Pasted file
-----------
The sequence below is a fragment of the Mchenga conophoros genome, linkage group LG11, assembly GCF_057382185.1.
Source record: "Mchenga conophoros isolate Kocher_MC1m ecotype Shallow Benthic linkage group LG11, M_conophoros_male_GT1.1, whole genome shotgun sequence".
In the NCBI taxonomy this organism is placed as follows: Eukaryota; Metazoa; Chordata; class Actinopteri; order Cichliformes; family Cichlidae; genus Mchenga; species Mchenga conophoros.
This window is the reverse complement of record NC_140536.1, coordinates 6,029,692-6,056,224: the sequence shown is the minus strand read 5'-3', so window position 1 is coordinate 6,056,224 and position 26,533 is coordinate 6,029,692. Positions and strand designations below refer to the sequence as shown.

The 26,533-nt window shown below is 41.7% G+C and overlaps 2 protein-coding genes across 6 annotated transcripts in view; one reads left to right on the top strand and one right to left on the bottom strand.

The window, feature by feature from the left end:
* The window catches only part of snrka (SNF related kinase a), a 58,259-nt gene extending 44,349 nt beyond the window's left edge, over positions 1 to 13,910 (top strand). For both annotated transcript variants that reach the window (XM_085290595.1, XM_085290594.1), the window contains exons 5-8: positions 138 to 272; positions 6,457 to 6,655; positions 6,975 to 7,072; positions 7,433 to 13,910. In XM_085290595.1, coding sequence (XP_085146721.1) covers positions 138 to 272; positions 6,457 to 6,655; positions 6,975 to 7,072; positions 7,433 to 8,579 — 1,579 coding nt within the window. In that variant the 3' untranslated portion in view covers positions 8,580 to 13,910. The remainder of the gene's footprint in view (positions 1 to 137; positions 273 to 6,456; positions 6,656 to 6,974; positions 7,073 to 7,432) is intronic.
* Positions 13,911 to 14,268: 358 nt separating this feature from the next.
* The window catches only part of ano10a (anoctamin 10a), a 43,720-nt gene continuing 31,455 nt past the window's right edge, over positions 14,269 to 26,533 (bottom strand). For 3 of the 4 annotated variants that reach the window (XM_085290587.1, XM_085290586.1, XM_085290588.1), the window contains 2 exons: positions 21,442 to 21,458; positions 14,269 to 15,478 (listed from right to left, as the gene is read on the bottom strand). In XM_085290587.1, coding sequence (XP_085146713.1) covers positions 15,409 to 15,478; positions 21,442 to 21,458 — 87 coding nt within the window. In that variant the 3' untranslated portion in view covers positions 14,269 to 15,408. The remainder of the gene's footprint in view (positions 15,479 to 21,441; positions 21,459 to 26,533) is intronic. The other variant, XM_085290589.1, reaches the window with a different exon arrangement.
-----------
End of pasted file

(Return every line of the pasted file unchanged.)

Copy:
The sequence below is a fragment of the Mchenga conophoros genome, linkage group LG11, assembly GCF_057382185.1.
Source record: "Mchenga conophoros isolate Kocher_MC1m ecotype Shallow Benthic linkage group LG11, M_conophoros_male_GT1.1, whole genome shotgun sequence".
In the NCBI taxonomy this organism is placed as follows: Eukaryota; Metazoa; Chordata; class Actinopteri; order Cichliformes; family Cichlidae; genus Mchenga; species Mchenga conophoros.
This window is the reverse complement of record NC_140536.1, coordinates 6,029,692-6,056,224: the sequence shown is the minus strand read 5'-3', so window position 1 is coordinate 6,056,224 and position 26,533 is coordinate 6,029,692. Positions and strand designations below refer to the sequence as shown.

The 26,533-nt window shown below is 41.7% G+C and overlaps 2 protein-coding genes across 6 annotated transcripts in view; one reads left to right on the top strand and one right to left on the bottom strand.

The window, feature by feature from the left end:
* The window catches only part of snrka (SNF related kinase a), a 58,259-nt gene extending 44,349 nt beyond the window's left edge, over positions 1 to 13,910 (top strand). For both annotated transcript variants that reach the window (XM_085290595.1, XM_085290594.1), the window contains exons 5-8: positions 138 to 272; positions 6,457 to 6,655; positions 6,975 to 7,072; positions 7,433 to 13,910. In XM_085290595.1, coding sequence (XP_085146721.1) covers positions 138 to 272; positions 6,457 to 6,655; positions 6,975 to 7,072; positions 7,433 to 8,579 — 1,579 coding nt within the window. In that variant the 3' untranslated portion in view covers positions 8,580 to 13,910. The remainder of the gene's footprint in view (positions 1 to 137; positions 273 to 6,456; positions 6,656 to 6,974; positions 7,073 to 7,432) is intronic.
* Positions 13,911 to 14,268: 358 nt separating this feature from the next.
* The window catches only part of ano10a (anoctamin 10a), a 43,720-nt gene continuing 31,455 nt past the window's right edge, over positions 14,269 to 26,533 (bottom strand). For 3 of the 4 annotated variants that reach the window (XM_085290587.1, XM_085290586.1, XM_085290588.1), the window contains 2 exons: positions 21,442 to 21,458; positions 14,269 to 15,478 (listed from right to left, as the gene is read on the bottom strand). In XM_085290587.1, coding sequence (XP_085146713.1) covers positions 15,409 to 15,478; positions 21,442 to 21,458 — 87 coding nt within the window. In that variant the 3' untranslated portion in view covers positions 14,269 to 15,408. The remainder of the gene's footprint in view (positions 15,479 to 21,441; positions 21,459 to 26,533) is intronic. The other variant, XM_085290589.1, reaches the window with a different exon arrangement.